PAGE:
Heading In 1919 Missionaries brought the first coffee seeds to Utengule and started coffee cultivation on their land at the foot of the mighty Mbeya peak. They quickly realized that the coffee coming from those first trees were of exceptional quality and expanded the area rapidly. Already in 1925 they founded the “Mährische Plantagengesellschaft AG” and continued to expand coffee growing in the area.

The variety planted at that time was the original Bourbon, which came from the Bourbon island (today La Reunion) in the Indian Ocean. Utengule is proud that by today there are still some of those very first coffee trees present on the farm and after 80 years they continue to produce coffee of fine quality.

Seedlings are grown in the own nursery and are planted into the field in December when the rainy season has started.

10 days after the first rainfall the coffee bushes bring out the flowers and over the coming months the small green cherry grow to full maturity and are ready for picking between May and August.

During the harvest many people, in the majority women, come from the nearby villages to Utengule for coffee picking. In this time the fields are filled with life and colour and people obviously enjoy their work.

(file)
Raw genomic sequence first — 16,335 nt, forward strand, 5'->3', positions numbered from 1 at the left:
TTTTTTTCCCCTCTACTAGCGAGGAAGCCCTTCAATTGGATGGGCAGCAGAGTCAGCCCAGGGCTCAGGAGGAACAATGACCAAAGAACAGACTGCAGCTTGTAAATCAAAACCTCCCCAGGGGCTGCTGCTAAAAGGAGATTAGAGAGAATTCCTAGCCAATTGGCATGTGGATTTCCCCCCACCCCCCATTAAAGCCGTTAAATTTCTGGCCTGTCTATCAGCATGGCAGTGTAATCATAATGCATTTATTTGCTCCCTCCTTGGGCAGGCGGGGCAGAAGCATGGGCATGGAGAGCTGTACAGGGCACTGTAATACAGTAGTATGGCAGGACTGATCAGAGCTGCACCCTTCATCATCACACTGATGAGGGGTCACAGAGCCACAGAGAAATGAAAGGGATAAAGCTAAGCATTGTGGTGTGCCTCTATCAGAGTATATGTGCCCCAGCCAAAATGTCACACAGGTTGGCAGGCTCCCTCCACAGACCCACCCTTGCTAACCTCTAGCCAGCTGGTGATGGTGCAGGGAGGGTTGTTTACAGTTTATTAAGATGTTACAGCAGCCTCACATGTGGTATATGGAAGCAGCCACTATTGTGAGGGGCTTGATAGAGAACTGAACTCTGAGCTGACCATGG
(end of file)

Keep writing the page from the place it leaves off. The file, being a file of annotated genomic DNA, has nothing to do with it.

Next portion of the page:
After sorting and pulping of the cherry, the parchment coffee is dried in the sun for about 10 – 12 days and thereafter is bagged and stored for about 8 weeks on the farm.

The quality is regularly checked on its physical appearance and cup taste. A standard coffee cupping procedure involves deeply sniffing the coffee, then loudly slurping the coffee so it spreads to the back of the tongue. The coffee taster attempts to measure aspects of the coffee's taste, specifically the body (the texture or mouthfeel, such as oiliness), sweetness (the perceived sweetness at the sides of the tongue, acidity (a sharp and tangy feeling at the tip of the tongue, like when biting into an orange), flavour (the characters in the cup), and aftertaste.

Finally the coffee is sent to the export mill for hulling, polishing, sorting and bagging. The coffee is now ready for export.